Daily Dose: Last-place Indians lose MVP

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After struggling through elbow pain for most of the month, Grady
Sizemore finally landed on the disabled list Sunday. Sizemore followed
up a strong April by going 24-for-114 (.211) in May and was limited to
designated hitter duties last week as the Indians tried to keep him in
the lineup despite problems throwing. Cleveland is set to get Travis
Hafner back at some point this week, so he’ll take over at DH.

Ben Francisco had been subbing for Sizemore in center field with
Mark DeRosa playing a lot of left field, but it was Trevor Crowe
playing center field Sunday with Francisco sliding over to left field.
However, once Hafner returns to soak up the DH at-bats it seems likely
that DeRosa will get most of the starts in left field with a
quasi-platoon of Crowe versus righties and Francisco versus lefties in

While the preseason AL Central favorites end May in last place and
without their best player, here are some other notes from around
baseball …

* Edwin Jackson earned a spot on my preseason “busts” list because his
14 wins and 4.42 ERA didn’t match his sub par 108/77 K/BB ratio over
183.1 innings last year. However, instead of taking a step backward
he’s taken his game to a whole new level. A change of scenery and new
pitching coach Rick Knapp have worked wonders on Jackson, who shut out
the Orioles for eight innings Sunday.

Not only has Jackson sliced his walk rate by 37 percent, his
strikeout rate is also up 43 percent. He hasn’t pitched as well as the
2.30 ERA suggests, but Jackson has a 57/18 K/BB ratio in 74 innings and
has walked more than two batters twice in 11 starts after doing so in
13 of 31 starts last season. His mid-90s fastball has always been
intriguing and now Jackson is finally learning how to actually pitch.

* It turns out that Matt Wieters is actually human. Called up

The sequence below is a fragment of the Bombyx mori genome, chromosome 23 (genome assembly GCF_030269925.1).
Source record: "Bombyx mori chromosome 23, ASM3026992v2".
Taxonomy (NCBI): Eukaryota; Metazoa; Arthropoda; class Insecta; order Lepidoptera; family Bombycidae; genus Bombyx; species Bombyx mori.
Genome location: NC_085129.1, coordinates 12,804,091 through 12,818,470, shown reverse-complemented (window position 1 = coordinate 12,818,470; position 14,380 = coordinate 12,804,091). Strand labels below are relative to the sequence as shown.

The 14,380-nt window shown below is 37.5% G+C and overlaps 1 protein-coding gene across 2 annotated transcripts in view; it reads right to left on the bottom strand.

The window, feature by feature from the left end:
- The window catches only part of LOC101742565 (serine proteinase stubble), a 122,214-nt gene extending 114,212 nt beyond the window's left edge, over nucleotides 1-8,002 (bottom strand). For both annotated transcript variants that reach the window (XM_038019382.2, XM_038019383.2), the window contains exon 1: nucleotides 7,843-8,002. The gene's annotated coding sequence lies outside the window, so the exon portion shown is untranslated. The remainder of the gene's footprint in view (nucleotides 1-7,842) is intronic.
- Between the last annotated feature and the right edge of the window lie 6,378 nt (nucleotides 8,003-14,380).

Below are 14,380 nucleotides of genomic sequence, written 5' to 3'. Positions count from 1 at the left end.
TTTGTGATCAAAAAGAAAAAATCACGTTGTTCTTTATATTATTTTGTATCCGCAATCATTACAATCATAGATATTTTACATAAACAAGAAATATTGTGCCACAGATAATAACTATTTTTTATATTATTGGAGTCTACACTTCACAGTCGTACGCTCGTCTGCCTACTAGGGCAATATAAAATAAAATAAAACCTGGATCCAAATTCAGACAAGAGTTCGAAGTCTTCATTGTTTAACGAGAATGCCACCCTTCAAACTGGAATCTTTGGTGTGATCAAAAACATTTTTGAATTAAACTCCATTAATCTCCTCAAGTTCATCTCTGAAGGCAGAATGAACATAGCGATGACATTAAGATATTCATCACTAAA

Friday, baseball’s top prospect started all three weekend games for the
Orioles and went 2-for-11 with zero walks and three strikeouts. The
good news is that both of his hits went for extra bases and after
catching back-to-back games he was used at designated hitter Sunday, so
the Orioles will get Wieters as many at-bats as possible.

* Matt Gamel has gone just 6-for-28 (.214) while starting only half
of Milwaukee’s games since being called up from Triple-A two weeks ago,
but general manager Doug Melvin said Sunday that he’ll stick with the
team through at least the end of interleague play on June 25. Rickie
Weeks’ season-ending wrist injury has given Gamel more starts of late
and he may be in the majors for good by then.

* Carl Pavano has been one of the rare bright spots for the Indians
and turned in another solid outing Sunday, holding his ex-Yankees
teammates to three runs in 7.1 innings. Pavano got stuck with a
no-decision despite leaving up 4-2 and his ERA remains ugly at 5.29,
but since allowing nine runs in his Cleveland debut he has a 4.07 ERA
and 49/10 K/BB ratio in 62 innings spread over 10 starts.

AL Quick Hits: Kevin Youkilis homered twice Sunday and leads the
league with a 1.150 OPS … Zack Greinke allowed more than two runs
Sunday for the first time this year, taking a no-decision for seven
innings of four-run ball … Ervin Santana struggled again Sunday and has
now allowed 19 runs in 18 innings since coming off the disabled list …
Ichiro Suzuki went 4-for-5 with a homer Sunday to finish with a .377
batting average for May … Andrew Bailey blew what would’ve been a
five-out save Sunday, but ended up with a win instead … Mark Teixeira
homered and drove in four runs Sunday, finishing May at .330-13-34 …
Jon Lester broke out of his slump by racking up a dozen strikeouts in
six innings Sunday … Adam Kennedy went deep twice Sunday, and is
batting .390 with four homers and five steals in 21 games since signing
with Oakland … Josh Hamilton (groin) pinch-hit Sunday, but is still
scheduled to undergo an MRI exam.

NL Quick Hits: Adrian Gonzalez became the first big leaguer to
20 homers when he smacked a three-run blast Sunday … Brad Lidge appears
to be back on track after saving games on Friday, Saturday, and Sunday
… Ian Stewart went hitless Sunday, finishing May just 9-for-64 (.141) …
John Maine left Sunday’s start after six scoreless innings with the
same stomach virus that kept Carlos Beltran out of the lineup … Edwin
Encarnacion (wrist) is reportedly several weeks from coming off the
disabled list, but Edinson Volquez (back) is expected to be activated
for Monday’s start against St. Louis … Jamie Moyer came into Sunday
with a 7.42 ERA, but held the Nationals to one run over six innings …
Casey Kotchman left Sunday’s game after being hit on the shin by a
pitch … Chad Gaudin struck out nine and walked none over 6.1 innings of
two-run ball Sunday at Coors Field.

Playoff Reset: The AL Wild Card Game

Wild Card
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Each day throughout the playoffs we’re going to be doing what we’ll call a reset. Not always a preview, not always a recap, but a generalized summary of where we stand at the moment and what we have to look forward tonight.